That law Christ, by His example, taught men to obey. The righteousness of the law is seen in His life. We hunger and thirst after righteousness when we want to have all our thoughts, our words, and our actions, like Christ's.

And we may be like Christ if we really desire to be. We may have our lives like His life, our actions in harmony with the law of God. The Holy Spirit will bring God's love into our hearts, so that we shall delight to do His will.

God is more willing to give us His Spirit than parents are to give good things to their children. His promise is, "Ask, and it shall be given you." Luke 11:9; Matthew 7:7. All that hunger and thirst after righteousness "shall be filled."

"Blessed are the merciful." Matthew 5:7. To be merciful is to treat others better than they deserve. So God has treated us. He delights to show mercy. He is kind to the unthankful and to the evil.

So He teaches us to treat one another. He says, "Be ye kind one to another, tenderhearted, forgiving one another, even as God for Christ's sake hath forgiven you." Ephesians 4:32.

"Blessed are the pure in heart." Matthew 5:8. God cares more for what we really are than for what we say we are. He does not care how beautiful we may look, but He

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wants our hearts pure. Then all our words and actions will be right.

King David prayed, "Create in me a clean heart, O God." "Let the words of my mouth, and the meditation of my heart, be acceptable in Thy sight, O Lord, my strength, and my Redeemer." Psalm 51:10; 19:14. This should be our prayer.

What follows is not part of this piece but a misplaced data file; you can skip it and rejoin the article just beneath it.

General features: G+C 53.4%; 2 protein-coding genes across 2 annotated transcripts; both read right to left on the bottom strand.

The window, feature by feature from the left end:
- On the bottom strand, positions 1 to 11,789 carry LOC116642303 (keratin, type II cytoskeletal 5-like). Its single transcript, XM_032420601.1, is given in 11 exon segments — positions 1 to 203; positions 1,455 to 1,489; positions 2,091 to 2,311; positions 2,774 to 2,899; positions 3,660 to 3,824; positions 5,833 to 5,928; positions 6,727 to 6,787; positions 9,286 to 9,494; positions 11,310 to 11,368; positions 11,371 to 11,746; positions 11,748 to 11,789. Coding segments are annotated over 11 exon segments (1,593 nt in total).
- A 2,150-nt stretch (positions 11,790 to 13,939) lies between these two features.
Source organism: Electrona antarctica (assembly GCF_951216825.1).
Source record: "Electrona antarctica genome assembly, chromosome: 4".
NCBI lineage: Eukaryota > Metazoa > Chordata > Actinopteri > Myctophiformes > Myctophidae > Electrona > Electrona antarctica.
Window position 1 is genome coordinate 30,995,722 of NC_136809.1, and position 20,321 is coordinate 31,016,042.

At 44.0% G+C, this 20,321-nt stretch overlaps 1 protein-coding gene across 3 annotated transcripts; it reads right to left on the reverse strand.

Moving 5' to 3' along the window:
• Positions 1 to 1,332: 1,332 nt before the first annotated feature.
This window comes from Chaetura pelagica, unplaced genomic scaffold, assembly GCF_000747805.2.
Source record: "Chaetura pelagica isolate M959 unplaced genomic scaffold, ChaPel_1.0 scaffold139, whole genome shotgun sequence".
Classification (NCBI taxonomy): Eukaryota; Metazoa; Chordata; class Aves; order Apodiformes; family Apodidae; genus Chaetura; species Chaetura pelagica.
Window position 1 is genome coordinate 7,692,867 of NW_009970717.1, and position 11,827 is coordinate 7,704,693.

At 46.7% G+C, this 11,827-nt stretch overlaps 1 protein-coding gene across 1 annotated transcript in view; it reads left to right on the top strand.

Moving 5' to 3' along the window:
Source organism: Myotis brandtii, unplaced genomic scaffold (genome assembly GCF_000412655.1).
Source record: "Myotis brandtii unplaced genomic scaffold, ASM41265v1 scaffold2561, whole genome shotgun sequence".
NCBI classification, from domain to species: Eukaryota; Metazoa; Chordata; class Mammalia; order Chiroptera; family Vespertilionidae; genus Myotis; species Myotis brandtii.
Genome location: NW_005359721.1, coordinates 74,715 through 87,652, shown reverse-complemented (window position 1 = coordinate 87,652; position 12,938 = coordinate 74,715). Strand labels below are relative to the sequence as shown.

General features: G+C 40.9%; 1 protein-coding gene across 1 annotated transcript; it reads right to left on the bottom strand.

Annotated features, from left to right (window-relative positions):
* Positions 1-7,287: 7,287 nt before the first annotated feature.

"Blessed are the peacemakers." Matthew 5:9. He who has the meek and lowly spirit of Christ will be a peacemaker. Such a spirit provokes no quarrel, gives back no angry answer. It makes the home happy, and brings a sweet peace that blesses all around.

"Blessed are they which are persecuted for righteousness' sake." Matthew 5:10. Christ knew that for His sake many of His disciples would be put in prison, and many would be killed. But He told them not to mourn because of this.

Nothing can harm those who love and follow Christ. He will be with them in every place. They may be put to death, but He will give them a life that will never end, and a crown of glory that fadeth not away.

And from them others will learn about the dear Saviour. Christ said to His disciples:

"Ye are the light of the world." Matthew 5:14. Jesus was soon going away from the world to His heavenly home. But the disciples were to teach the people of His love. They were to be as lights among men.

The lamp in the lighthouse, shining out in the darkness, guides the ship safely to the harbour; thus Christ's followers are to shine in this dark world, to guide men to Christ and the heavenly home.

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This is what all the followers of Christ are to do. He calls them to work with Him in saving others.

Such lessons were strange and new to Christ's hearers, and He repeated them many times. At one time a lawyer came to Him with the question: "Master, what shall I do to inherit eternal life?" Jesus said unto him, "What is written in the law? how readest thou?